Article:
I read this story this morning. “There’s A New Scam To Steal Your Gmail Info, And It’s Hard To Catch“. In the article, there’s a phishing login page compared with a legitimate Google login page. I must admit, it looks good, very good. I could see how someone might fall for it if they were unfortunate enough to want to click a link sent to them by email.
Almost on cue, I received a couple of phishing emails myself.
Now, this was relatively easy to spot. Note that the source of the email had nothing to do with the actual company that it was supposedly going to send me to. Of curiosity, I did what you should always do in these cases and hovered my mouse over the “SHOP NOW” link and checked to see the address that I would be sent to if I clicked. It was somewhere ending in .ru so I just did a screen capture for this post and then blew it away.
The second phish attempt was more difficult to determine. It came on the heels of me buying a song from the Apple Store (American Skin 41 Shots by Bruce Springsteen) and I had been lying down playing Words with Friends on my iPad when it came in. I opened it and the sender was firstname.lastname@example.org. Kind of legitimate but I became suspicious with the “online” account.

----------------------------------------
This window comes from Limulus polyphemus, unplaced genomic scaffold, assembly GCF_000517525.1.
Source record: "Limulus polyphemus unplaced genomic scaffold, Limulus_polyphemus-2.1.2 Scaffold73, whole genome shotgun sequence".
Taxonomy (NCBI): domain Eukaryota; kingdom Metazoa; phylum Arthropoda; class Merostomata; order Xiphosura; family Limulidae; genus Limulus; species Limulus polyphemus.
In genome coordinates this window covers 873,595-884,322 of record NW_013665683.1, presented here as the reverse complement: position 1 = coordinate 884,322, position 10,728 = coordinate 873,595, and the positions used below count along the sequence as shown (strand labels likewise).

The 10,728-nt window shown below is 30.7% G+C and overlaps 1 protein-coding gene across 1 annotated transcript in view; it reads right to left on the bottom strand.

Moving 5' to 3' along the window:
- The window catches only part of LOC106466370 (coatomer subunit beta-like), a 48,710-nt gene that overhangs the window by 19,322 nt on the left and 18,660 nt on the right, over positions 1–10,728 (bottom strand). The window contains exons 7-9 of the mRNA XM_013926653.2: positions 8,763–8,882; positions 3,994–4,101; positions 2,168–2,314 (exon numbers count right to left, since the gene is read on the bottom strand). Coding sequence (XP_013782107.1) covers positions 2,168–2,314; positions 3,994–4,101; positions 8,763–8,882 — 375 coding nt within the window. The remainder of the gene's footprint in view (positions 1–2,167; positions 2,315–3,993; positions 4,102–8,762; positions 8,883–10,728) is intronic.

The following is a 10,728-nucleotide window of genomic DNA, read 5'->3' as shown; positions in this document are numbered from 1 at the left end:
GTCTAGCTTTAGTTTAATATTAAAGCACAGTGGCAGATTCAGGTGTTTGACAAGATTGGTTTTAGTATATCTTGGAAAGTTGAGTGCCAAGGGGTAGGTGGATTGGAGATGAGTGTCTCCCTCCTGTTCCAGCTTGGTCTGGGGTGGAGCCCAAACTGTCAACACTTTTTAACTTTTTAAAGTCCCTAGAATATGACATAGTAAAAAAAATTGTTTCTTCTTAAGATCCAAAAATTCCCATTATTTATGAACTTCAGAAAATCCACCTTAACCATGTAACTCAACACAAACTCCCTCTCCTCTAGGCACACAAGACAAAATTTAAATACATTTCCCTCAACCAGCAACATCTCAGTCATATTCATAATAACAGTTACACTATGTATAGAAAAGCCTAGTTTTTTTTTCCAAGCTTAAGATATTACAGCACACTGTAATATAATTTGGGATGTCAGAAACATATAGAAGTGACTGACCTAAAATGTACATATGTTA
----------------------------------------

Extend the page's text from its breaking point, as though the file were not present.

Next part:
But, as a good user, I read the message in case it was important.
Now, on an iPad, you don’t have the option to hover over a link. What to do? What to do? Of course, the paranoid in me says “don’t do anything until you get your hands on a mouse”. But then I read it again and spotted the flaw. There’s no possible way that this message came from Apple. Can you spot it?
It’s too bad because I’d like to complain about what a beast iTunes has become.
Oh, and by the way, the hover technique revealed that the destination link ended in .au
Bottom line, you can’t be careful enough. When there’s any kind of doubt, just don’t click. If it’s important enough, they’ll send you a second message of contact you in another way.